A deal has been in the works for Bowden, 44, for several weeks, but team president Tony Tavares said he had to wait and get approval from Major League Baseball.
"I just needed a green light," Tavares said. "It got delayed because people [in Major League Baseball] had pressing issues that were more important. I'm sure Jim didn't feel that way. I think any new owner is crazy to try to change the general manager in the middle of the season. I put all my rationale together of why I thought it made sense to keep the GM here through the season. [MLB president and chief operating officer] Bob DuPuy is the one that got back to me and said, 'Fine. Go ahead.'"
Bowden, who was not available for comment, was working on a six-month contract, which was going to expire on April 30. Bowden is entering his second season with the club. Since becoming the GM on Nov. 2, 2004, Bowden's contract has been extended three times.
In his first season, the Nationals went 81-81 and won 14 more games than the previous season, when they were still playing on Montreal. The 14-game improvement matched the Brewers for the third largest in baseball.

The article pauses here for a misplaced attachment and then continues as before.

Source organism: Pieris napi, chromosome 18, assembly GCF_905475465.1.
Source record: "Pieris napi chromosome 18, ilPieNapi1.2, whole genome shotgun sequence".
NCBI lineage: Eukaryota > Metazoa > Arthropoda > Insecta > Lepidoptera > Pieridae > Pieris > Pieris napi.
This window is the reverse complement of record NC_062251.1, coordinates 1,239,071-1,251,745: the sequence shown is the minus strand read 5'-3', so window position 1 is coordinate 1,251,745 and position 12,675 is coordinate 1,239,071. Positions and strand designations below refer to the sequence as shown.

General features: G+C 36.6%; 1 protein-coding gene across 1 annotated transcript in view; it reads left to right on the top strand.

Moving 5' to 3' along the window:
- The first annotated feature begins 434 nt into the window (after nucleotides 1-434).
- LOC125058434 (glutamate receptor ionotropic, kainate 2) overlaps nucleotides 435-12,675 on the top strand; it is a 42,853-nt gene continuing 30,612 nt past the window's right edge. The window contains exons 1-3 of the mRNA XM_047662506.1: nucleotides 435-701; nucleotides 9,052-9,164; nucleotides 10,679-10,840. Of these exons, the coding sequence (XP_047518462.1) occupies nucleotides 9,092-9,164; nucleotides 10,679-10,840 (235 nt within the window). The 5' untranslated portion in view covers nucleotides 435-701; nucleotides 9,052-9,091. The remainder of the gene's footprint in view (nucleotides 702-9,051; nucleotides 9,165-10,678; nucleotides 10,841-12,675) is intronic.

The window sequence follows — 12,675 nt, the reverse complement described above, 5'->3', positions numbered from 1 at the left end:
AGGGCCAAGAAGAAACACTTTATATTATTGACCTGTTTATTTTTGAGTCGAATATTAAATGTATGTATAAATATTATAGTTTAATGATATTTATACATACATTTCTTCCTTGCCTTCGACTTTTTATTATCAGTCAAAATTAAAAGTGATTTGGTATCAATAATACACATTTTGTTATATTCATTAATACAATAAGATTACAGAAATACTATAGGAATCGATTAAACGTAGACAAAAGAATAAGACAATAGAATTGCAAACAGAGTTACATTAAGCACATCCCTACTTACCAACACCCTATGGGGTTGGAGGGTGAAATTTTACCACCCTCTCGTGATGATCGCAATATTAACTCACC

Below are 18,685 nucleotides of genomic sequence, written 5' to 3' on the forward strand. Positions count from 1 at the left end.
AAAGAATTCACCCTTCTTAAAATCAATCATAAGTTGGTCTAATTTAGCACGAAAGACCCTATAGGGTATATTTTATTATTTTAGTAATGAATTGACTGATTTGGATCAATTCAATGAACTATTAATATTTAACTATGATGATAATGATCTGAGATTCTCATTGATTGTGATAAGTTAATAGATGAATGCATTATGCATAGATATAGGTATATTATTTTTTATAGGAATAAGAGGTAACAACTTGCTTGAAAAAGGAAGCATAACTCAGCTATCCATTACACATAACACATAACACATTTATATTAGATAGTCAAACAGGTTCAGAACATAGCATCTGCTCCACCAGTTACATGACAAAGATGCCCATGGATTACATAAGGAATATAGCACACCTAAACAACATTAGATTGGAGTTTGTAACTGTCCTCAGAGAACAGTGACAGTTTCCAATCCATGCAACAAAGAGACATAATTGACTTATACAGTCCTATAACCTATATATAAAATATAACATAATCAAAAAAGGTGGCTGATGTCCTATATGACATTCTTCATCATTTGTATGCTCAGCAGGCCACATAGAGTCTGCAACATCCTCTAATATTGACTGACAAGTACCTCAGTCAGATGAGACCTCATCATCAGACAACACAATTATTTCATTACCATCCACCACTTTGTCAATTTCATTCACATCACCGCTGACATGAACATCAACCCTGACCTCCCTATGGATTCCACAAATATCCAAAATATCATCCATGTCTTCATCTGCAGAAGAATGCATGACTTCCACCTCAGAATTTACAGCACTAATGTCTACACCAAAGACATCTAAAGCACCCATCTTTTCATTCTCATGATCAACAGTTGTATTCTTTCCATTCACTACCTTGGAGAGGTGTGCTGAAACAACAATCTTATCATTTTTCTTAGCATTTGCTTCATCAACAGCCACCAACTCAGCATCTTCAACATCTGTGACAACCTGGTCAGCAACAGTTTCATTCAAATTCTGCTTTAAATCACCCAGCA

Bowden also oversaw the drafting of third baseman Ryan Zimmerman, who joined Washington just 11 weeks after being selected fourth overall in the 2005 First-Year Player Draft out of the University of Virginia; Zimmerman was the first position player from the 2005 draft to reach the big leagues.
Bowden spent this past offseason trying to improve the club with a limited budget. He addressed the Nationals' immediate need for offense by acquiring second baseman Alfonso Soriano in December. He also remedied the lack of bench depth by adding pinch-hitting specialist Marlon Anderson, catcher/first baseman Matthew LeCroy, shortstop Royce Clayton, outfielder Michael Tucker and infielder Damian Jackson.
Now in his fourth decade in baseball, Siegle is widely viewed as a specialist in rules interpretation, contract negotiations and big-league administration. Including Bowden and Frank Robinson, Siegle has worked with 23 general managers and 22 managers.
Bill Ladson is a reporter for MLB.com. This story was not subject to the approval of Major League Baseball or its clubs.